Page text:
The only thing I can add to the wonderful comments is another ‘Thank You’ for all your words and sharing!

  9. Jerry says:

    Hi Sandi. Reading your post I thought of one of my favorite rounds: “May the long time sun shine upon you, all love surround you. May the pure light within you guide your way on.”

  10. Barbara says:

    Thanks Sandi, you are right and you are great!! Happy Solstice, and Merry Christmas!

  11. Ann Williams says:

    Hope you will be good as new soon, Sandy. Merry Christmas to you and yours.

  12. Kimberly says:

    Merry Christmas, Sandi! May you be all healed up and doing all things fibre artsy by the new year 🙂

  13. dclulu says:

    So well written and touching, as usual. Happy holidays, Sandi!

  14. Donna says:

    Sandi you mentioning the inner Christmas child made me smile. When I think back on the Christmases of my childhood I know there was love and happiness and small things that gave me more pleasure than some of the big things. That also makes me think of May baskets we made and filled with violets and hung on the neighbor’s door handles because it made them happy. I am going to try to remember those simple things when things get so stressed and remember that Sandi said those little things I can do and have are so very important! Thank you so much Sandi for bringing those memories back to me!

  15. A wonderful post, Sandi. I think I needed to hear this myself- and I wish you all the best for the holidays. May your health, or at least your pain levels, be more manageable over the break and for the new year.

  16. Pat aka westies says:

    OH Sandi,
    Your post brings tears to my eyes. I also deal with Fibro and multiple chronic illness. The grief that these bring to our lives and families is something that people find hard to understand. We look healthy what can possibily be wrong with us.. I think that Christmas heightens our sense of grief and loss. We used to be able to do all the things that we loved and signify Christmas. We used to have those perfect Christmas’s. I think that time erases the less then perfect parts. But you are absolutely correct. We need to treasure what we have and accept that life is still good. We have the LOVE of our lives, our animals that love us unconditionally and our talents. Your life impacts so many more individuals then you can possibily imagine. We are truly blessed. AND we are human. It is important to give ourselves permission to grieve for the losses in our life, be less then perfect and accept the new “US”.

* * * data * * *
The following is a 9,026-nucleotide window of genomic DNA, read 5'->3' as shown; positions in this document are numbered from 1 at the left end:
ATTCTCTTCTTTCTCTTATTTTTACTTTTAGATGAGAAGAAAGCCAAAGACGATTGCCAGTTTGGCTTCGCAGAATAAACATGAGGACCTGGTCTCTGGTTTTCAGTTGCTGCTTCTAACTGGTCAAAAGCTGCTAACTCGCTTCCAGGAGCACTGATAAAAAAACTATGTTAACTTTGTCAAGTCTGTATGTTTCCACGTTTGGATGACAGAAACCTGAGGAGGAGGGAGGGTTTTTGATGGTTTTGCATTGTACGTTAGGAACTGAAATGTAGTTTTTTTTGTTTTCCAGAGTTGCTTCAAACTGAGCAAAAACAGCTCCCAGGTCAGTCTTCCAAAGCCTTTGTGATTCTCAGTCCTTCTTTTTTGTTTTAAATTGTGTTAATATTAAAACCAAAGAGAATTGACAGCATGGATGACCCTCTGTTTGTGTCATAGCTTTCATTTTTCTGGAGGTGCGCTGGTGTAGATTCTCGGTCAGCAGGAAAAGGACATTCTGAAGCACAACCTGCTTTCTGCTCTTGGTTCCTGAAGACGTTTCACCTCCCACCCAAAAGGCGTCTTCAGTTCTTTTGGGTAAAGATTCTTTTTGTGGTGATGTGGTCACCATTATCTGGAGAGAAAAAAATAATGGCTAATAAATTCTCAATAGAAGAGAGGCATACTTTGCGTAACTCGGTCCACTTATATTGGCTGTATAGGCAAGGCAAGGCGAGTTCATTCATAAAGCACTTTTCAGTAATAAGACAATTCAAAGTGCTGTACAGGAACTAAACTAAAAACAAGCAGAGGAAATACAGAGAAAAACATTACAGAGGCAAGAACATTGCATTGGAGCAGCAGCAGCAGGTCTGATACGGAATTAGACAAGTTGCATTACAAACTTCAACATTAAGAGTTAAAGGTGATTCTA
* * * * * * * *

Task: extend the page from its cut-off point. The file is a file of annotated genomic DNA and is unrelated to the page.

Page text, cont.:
I wish you a Christmas that fills the empty places, a day wrapped with love, joy and a sense of peace.
    Pat aka westies

  17. Mary says:

    I am grateful for you, Sandi. I always enjoy your posts and was glad to receive this one. Living with chronic illness and pain is tough. I appreciate your ability to be honest about that and about the whole range of emotions you and we feel. Take care of yourself. Have a joyful Christmas. Wishing you happy times in the coming year.

  18. Genia Potter says:

    Sandi, you are not the only one. I think ALL of us are on the Outside Looking In at a Christmas festival that is only real in our heads. Hold your dear ones – two- and four-legged – and love them. And I will hope for you that next year All the Christmas Things will work out.

  19. Tamara says:

    Oh Sandi! You always hit so many of the right notes. Your honesty, clarity, humour, and gratitude make me feel like a better person just for appreciating your blog! I wish you peace, joy, love, serenity, and the continued ability to type. 🙂

    Love to you and Nick this Yule, Christmas, New Year, and always.